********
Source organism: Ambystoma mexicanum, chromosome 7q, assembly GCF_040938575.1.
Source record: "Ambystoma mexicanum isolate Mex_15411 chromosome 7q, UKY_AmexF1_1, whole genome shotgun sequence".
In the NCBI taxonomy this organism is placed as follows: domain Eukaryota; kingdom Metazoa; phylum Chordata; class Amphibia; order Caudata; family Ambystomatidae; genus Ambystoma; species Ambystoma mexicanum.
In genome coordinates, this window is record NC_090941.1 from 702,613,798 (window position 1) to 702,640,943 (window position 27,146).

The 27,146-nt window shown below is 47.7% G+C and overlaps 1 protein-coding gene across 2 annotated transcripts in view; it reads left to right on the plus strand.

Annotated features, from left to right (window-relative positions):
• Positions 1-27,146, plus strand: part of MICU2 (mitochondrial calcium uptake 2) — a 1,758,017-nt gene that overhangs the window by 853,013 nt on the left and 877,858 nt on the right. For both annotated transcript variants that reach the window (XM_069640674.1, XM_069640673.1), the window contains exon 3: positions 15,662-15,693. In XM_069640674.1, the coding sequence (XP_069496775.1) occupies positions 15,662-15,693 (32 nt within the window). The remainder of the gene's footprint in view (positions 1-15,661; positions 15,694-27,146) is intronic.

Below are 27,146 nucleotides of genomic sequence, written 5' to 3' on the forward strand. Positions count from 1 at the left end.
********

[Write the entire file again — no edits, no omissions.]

Source organism: Ambystoma mexicanum, chromosome 7q, assembly GCF_040938575.1.
Source record: "Ambystoma mexicanum isolate Mex_15411 chromosome 7q, UKY_AmexF1_1, whole genome shotgun sequence".
In the NCBI taxonomy this organism is placed as follows: domain Eukaryota; kingdom Metazoa; phylum Chordata; class Amphibia; order Caudata; family Ambystomatidae; genus Ambystoma; species Ambystoma mexicanum.
In genome coordinates, this window is record NC_090941.1 from 702,613,798 (window position 1) to 702,640,943 (window position 27,146).

The 27,146-nt window shown below is 47.7% G+C and overlaps 1 protein-coding gene across 2 annotated transcripts in view; it reads left to right on the plus strand.

Annotated features, from left to right (window-relative positions):
• Positions 1-27,146, plus strand: part of MICU2 (mitochondrial calcium uptake 2) — a 1,758,017-nt gene that overhangs the window by 853,013 nt on the left and 877,858 nt on the right. For both annotated transcript variants that reach the window (XM_069640674.1, XM_069640673.1), the window contains exon 3: positions 15,662-15,693. In XM_069640674.1, the coding sequence (XP_069496775.1) occupies positions 15,662-15,693 (32 nt within the window). The remainder of the gene's footprint in view (positions 1-15,661; positions 15,694-27,146) is intronic.

Below are 27,146 nucleotides of genomic sequence, written 5' to 3' on the forward strand. Positions count from 1 at the left end.